Berko - retrospective exhibition
When we talk about pop art, hyperrealism and photorealism in Slovenian art, we can not pass the name Berko. A painter, born in 1946, celebrated his 70th anniversary this year, and on that occasion an exhibition was created that linked three Gorenjska museums – Loški muzej Škofja Loka, Gorenjski muzej Kranj and Medobčinski muzej Kamnik. At all three locations, Berko presents himself with various parts of his extensive opus, which began to emerge in the 1970s, with new technology – digital photography, is developing and growing even now, when he is presented to the wider international public and when his works stand side by side the world’s largest names for photorealism, and also appear in foreign and domestic collections of large galleries (Moderna galerija Ljubljana, Museum of Contemporary Art Zagreb, etc.)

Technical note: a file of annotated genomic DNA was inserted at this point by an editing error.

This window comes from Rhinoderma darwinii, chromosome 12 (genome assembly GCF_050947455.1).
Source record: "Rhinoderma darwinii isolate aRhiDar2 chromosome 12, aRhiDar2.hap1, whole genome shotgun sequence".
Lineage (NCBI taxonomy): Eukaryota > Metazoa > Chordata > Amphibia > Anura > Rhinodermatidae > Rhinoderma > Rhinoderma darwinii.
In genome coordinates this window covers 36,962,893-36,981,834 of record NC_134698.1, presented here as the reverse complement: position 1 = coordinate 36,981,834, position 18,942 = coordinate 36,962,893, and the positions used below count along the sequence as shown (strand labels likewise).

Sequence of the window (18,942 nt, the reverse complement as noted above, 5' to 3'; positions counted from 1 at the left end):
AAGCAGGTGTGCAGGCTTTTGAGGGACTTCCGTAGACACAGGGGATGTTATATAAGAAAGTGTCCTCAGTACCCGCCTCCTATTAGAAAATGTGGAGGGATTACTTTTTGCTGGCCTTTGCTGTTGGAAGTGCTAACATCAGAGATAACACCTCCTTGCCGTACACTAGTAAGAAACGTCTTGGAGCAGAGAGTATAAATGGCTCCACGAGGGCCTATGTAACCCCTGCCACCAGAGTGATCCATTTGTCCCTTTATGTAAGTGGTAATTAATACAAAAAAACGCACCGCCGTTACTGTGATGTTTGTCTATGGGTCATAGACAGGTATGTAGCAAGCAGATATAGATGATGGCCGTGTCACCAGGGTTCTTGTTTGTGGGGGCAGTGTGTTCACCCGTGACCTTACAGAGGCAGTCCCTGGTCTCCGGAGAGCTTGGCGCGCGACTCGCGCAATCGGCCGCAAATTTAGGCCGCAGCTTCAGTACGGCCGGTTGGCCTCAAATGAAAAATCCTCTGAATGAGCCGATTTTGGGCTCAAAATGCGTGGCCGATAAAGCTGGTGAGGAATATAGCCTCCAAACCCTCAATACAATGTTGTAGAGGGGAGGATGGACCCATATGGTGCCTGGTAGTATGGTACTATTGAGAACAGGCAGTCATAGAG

Berko, who entered the Slovenian data visual artist as the first hyperrealist, came out mainly from the line of pop art and photorealistic art, which emerged in the US and Great Britain. In the beginning, Berko spoke primarily through a pop artistic vocabulary, when on large screens he depicted images of mass production as an integral image (Chesterfield 1973, It’s That Law 1975, The Most Expensive Bike in the World 1975) – that is, images that were most often encountered in mass media, and sometimes also as a snapshot of their own photographic template. In the seventies, in addition to complex images, individual details were removed from the concrete context, isolated them and presented in the manner of an advertising billboard, which due to the dimensions (it is about the magnification of individual parts of the body together with products), the exceptional precision in the drawing and in the magnificence of the color labeled as a visual ad. On the other hand, we can read these works as an ironic novel about the idealization of mass production. In the way of building an image, that is, isolating an object from a context, combining with other content, or placing it in another context, Berko actually goes parallel to the way of pop art, more in terms of a look from a distant perspective, resonates with changes in the society of that time, with American pop art writers who came from the real experiences of life already within the prosperity of the new consumer culture.